Project leaders shared a deep passion for building history, and one of the most important project goals was to keep the building’s history alive. Whether it’s an original purple glass lamp or timbers brought in from the historic silver mines, these are the details that come together to create a true sense of time and place. Understanding this, project leaders strived to do more than preserve: they reused, re–contextualized, and recombined building details into beautiful, functional, and energy–efficient spaces.
Preserving the Building’s History
Like any bank, teller transaction windows once served the purpose of separating private space from public space. This strict separation is no longer needed in the new design, so NicholsBooth played upon this concept and reused the original marble and Depression Glass to delineate the building’s new dual purpose of both private office and shared spaces.
© Cesar Rubio
Since this building is no longer a bank, its key spaces had to be repurposed. The safe deposit vault was remade into a media room and gallery, while the main vault has become the primary Bently Enterprises meeting room. The dramatic table in this room is made from the vault door; it’s a showcase of Bently’s goal to preserve and beautify in creative ways.
Contractors were hoping the main vault could provide support for the mezzanine, but it needed to be strengthened in order to meet contemporary building standards. Planners originally believed the solid concrete walls of the vault could play a crucial role in strengthening the building and bringing it up to current seismic code. However once the existing vault walls were tested it was found that the concrete for the vault was extremely poor. Compounding this problem was the fact that the original builders didn’t use rebar; they instead used wire belts laid horizontally into the walls. While the intended effect was to strengthen the walls, they actually did nothing more than create weak spots in the concrete. These belts were originally used in Virginia City as mine hoists, and so they are artifacts in of themselves. You can still see them in the vault’s truth window.
Branches and debris were also thrown into the concrete; construction crews found out that the original builders were not picky about what they put in there. This method is called “valley construction,” and it was used during a time when people built things and simply hoped it would last.
Although its walls appeared stout, the original concrete vault was so weak you could have broken into it with a knife and a couple of wire cutters. Teams had to build additional posts around it so there would be no structural dependency on the vault itself.
The Little Things
Tall cabinets and map drawers from the original bank reside upstairs. Original hand rails and returns grace the interior stairways. History lives on in building details: classical trim, gold leaf ceiling, full-height columns, the original chandeliers, the teller windows, old cabinets, and the commercial transaction counter. Even the new elements and materials—most of the building—are faced or treated to look old and create a perfect illusion of coming from the building’s original era.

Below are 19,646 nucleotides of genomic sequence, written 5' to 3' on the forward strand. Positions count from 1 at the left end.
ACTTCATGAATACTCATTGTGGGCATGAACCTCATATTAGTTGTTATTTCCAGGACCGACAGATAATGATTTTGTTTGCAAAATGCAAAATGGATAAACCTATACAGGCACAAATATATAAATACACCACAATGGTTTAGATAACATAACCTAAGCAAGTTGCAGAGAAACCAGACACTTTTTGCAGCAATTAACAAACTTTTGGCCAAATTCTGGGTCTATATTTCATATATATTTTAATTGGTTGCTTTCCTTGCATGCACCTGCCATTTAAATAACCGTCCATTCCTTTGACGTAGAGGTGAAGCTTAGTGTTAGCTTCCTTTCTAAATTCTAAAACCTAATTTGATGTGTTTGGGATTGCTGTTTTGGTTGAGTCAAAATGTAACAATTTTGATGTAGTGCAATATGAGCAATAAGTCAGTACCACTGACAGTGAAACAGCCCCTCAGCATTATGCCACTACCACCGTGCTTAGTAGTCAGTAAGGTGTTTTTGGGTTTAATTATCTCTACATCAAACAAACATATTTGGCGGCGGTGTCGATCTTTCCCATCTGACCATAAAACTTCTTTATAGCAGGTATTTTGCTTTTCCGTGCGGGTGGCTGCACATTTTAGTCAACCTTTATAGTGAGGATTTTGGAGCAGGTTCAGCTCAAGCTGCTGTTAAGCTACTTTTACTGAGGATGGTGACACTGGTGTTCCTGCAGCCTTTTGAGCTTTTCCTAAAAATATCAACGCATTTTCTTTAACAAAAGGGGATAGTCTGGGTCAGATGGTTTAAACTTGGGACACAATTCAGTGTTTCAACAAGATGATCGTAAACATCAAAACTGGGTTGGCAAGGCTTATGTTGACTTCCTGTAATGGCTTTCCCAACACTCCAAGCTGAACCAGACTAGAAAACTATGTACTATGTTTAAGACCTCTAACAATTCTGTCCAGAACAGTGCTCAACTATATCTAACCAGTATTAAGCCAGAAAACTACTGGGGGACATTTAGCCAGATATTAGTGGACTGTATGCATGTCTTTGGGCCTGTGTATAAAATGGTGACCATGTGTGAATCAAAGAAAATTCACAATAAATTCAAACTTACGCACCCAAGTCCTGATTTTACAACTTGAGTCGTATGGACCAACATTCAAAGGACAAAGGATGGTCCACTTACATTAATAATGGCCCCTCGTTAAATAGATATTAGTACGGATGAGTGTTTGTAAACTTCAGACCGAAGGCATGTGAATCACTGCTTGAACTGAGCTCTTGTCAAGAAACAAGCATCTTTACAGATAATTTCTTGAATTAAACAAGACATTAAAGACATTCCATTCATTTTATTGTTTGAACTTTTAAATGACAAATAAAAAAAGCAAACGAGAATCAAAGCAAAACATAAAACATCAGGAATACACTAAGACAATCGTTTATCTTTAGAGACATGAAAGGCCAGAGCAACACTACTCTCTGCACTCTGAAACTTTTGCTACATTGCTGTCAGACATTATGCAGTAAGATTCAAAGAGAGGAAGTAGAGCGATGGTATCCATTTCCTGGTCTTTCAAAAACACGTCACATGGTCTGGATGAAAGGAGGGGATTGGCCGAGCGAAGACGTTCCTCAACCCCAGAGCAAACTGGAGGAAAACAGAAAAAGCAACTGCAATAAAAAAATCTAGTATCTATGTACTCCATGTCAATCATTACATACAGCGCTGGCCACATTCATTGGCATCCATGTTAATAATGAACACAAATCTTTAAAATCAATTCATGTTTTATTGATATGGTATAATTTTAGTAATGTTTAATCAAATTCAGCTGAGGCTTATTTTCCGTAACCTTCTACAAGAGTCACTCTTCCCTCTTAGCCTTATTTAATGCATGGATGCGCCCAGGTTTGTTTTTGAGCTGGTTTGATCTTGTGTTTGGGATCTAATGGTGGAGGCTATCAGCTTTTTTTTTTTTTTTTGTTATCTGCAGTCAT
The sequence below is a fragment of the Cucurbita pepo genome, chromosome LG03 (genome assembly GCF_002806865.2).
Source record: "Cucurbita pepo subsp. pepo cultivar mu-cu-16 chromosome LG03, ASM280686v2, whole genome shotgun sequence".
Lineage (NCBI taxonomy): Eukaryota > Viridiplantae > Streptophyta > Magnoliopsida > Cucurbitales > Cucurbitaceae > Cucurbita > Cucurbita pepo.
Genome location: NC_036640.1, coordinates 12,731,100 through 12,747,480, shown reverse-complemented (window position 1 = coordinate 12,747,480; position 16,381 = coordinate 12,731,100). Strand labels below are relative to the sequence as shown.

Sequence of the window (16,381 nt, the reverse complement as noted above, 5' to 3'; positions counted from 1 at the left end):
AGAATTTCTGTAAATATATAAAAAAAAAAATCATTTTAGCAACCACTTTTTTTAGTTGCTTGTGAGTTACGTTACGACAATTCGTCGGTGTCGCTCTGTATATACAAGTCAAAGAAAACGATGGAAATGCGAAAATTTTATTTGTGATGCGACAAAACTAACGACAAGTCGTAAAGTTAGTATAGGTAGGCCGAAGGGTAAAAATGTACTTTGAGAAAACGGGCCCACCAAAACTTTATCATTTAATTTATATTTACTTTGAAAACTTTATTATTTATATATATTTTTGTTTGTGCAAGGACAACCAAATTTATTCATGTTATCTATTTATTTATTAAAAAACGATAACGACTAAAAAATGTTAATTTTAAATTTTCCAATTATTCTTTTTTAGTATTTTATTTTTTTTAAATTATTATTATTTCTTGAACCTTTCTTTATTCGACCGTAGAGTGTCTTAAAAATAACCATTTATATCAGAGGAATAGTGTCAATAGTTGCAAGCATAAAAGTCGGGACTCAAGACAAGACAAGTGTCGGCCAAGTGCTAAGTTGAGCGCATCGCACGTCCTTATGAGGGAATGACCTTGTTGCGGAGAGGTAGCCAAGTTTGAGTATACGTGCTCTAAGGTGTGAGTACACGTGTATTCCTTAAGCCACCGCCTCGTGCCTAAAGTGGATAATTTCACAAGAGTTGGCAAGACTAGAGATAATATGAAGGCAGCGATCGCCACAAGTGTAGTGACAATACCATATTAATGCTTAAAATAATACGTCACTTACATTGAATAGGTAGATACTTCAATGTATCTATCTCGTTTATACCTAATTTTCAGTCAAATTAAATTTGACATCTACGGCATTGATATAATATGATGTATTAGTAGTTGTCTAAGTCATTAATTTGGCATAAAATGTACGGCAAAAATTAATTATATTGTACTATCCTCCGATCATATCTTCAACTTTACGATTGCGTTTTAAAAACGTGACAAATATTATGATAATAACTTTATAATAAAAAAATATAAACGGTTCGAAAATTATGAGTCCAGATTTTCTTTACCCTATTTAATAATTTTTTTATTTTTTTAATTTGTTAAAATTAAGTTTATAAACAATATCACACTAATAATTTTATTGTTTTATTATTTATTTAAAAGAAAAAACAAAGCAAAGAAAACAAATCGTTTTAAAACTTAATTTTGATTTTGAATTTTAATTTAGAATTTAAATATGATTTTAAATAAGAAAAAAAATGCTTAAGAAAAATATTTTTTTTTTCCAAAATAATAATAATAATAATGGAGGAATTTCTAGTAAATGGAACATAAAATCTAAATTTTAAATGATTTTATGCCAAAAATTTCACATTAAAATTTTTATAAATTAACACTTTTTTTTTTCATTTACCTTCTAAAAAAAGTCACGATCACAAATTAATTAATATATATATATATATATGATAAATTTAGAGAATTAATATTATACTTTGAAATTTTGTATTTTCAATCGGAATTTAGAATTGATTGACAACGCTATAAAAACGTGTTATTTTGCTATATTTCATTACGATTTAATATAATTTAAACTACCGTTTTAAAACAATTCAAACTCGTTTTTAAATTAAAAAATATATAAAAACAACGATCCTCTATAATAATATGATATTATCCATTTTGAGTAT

The Farmers Bank Lamp
This lamp hung in the entrance of the Second Farmers Bank Building from 1918 until 1969, when it “disappeared.” Dan Hellwinkel, whose family owned and operated the C.O.D. Motor Company, later unearthed it in Reno, Nevada. He strongly suggested that it be returned. From 1998 until 2014 it was in the care of the Douglas County Historical Society, who returned the lamp to its original home upon the completion of the Bently Enterprises renovation of the Second Farmers Bank Building. To protect the lamp from damage, it now hangs inside and lights the staircase to the second floor.
Perhaps the largest structural challenge involved refitting the roof and roof structure because the design team wanted to preserve the original gold leaf ceiling at all costs. This meant that while working on the roof’s structure, the Bently team had to support the second floor and roof without impacting the ceiling itself.
During this process, construction teams also discovered that old joists made of composite materials had been used to support the ceiling, and about three-quarters of them had to be painstakingly channeled out by hand with claw hammers and filled with modern steel joists. This maintained their original character while greatly strengthening the building.
All of this coordination meant weekly meetings with the structural engineer as well as some creative problem solving.
My philosophy is that local jurisdiction is part of the team.Frank Maxim, Project Manager, Miles Construction
The toughest part of refitting any historic structure is finding out how it’s built, and this building proved to be particularly tricky in that regard: by far the building’s biggest challenges were structural.
The engineering team found that the building was piecemealed together even more so than other historic buildings, and bringing it up to modern standards required careful sequencing. It took coordination of all the teams involved, along with local jurisdiction, to finish this project safely and to possibly achieve the US Green Building Council’s highest LEED certification.